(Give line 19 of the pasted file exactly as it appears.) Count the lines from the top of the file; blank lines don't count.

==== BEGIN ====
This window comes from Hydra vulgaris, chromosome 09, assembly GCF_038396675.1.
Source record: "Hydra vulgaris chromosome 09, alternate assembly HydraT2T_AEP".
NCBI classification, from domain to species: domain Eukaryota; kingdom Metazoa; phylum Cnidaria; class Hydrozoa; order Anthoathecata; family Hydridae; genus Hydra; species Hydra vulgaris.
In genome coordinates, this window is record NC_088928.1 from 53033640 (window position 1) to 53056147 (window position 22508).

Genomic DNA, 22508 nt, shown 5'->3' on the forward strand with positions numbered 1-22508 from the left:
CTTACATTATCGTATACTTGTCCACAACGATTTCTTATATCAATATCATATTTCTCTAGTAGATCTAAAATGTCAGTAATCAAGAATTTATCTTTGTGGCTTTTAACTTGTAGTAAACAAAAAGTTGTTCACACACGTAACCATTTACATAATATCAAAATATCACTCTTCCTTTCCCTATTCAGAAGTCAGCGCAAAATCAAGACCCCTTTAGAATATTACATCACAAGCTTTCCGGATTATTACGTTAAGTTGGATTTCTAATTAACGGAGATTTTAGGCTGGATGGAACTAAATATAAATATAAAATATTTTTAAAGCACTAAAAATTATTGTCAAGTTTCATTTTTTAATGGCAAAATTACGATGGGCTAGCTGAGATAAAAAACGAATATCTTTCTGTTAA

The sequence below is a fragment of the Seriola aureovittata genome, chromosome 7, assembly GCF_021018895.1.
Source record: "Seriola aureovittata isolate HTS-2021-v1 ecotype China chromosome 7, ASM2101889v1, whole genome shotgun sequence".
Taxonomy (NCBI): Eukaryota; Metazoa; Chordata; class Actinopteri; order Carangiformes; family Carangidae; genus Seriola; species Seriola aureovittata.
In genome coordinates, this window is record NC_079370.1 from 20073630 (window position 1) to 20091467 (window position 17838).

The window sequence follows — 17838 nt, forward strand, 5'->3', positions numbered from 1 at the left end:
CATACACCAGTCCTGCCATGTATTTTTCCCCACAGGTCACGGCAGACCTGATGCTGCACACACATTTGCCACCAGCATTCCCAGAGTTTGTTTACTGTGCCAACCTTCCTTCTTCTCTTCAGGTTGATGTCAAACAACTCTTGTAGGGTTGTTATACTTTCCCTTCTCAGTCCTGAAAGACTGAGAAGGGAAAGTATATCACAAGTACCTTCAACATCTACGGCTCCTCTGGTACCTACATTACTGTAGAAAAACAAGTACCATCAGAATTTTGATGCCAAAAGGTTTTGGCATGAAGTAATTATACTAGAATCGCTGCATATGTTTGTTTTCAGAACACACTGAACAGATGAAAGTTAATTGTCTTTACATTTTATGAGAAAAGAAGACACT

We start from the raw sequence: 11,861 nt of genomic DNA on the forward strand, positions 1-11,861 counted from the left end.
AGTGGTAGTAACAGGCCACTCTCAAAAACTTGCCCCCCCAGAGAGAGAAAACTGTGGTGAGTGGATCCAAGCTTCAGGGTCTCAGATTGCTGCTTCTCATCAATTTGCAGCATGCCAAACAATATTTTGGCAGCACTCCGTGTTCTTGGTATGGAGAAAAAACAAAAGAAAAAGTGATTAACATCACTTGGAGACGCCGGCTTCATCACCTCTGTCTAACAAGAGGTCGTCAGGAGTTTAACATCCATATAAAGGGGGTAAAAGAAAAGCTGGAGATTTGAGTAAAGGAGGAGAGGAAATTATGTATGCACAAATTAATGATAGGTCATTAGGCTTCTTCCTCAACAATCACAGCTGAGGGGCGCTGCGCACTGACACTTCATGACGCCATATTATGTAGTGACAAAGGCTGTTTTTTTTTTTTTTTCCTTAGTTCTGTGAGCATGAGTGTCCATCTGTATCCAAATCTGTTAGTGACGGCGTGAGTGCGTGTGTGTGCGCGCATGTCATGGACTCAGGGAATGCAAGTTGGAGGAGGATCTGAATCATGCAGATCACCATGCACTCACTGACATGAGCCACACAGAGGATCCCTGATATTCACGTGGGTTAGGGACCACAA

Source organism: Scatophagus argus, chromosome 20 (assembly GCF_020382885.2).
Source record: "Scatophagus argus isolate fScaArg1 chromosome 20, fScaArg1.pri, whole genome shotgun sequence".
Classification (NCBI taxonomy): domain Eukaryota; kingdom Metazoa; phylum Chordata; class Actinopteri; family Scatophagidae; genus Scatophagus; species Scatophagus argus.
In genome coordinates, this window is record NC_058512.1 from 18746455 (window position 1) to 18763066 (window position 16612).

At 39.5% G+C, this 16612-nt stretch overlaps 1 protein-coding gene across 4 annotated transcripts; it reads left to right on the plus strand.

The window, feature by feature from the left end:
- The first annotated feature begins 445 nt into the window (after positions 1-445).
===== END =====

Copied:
At 39.5% G+C, this 16612-nt stretch overlaps 1 protein-coding gene across 4 annotated transcripts; it reads left to right on the plus strand.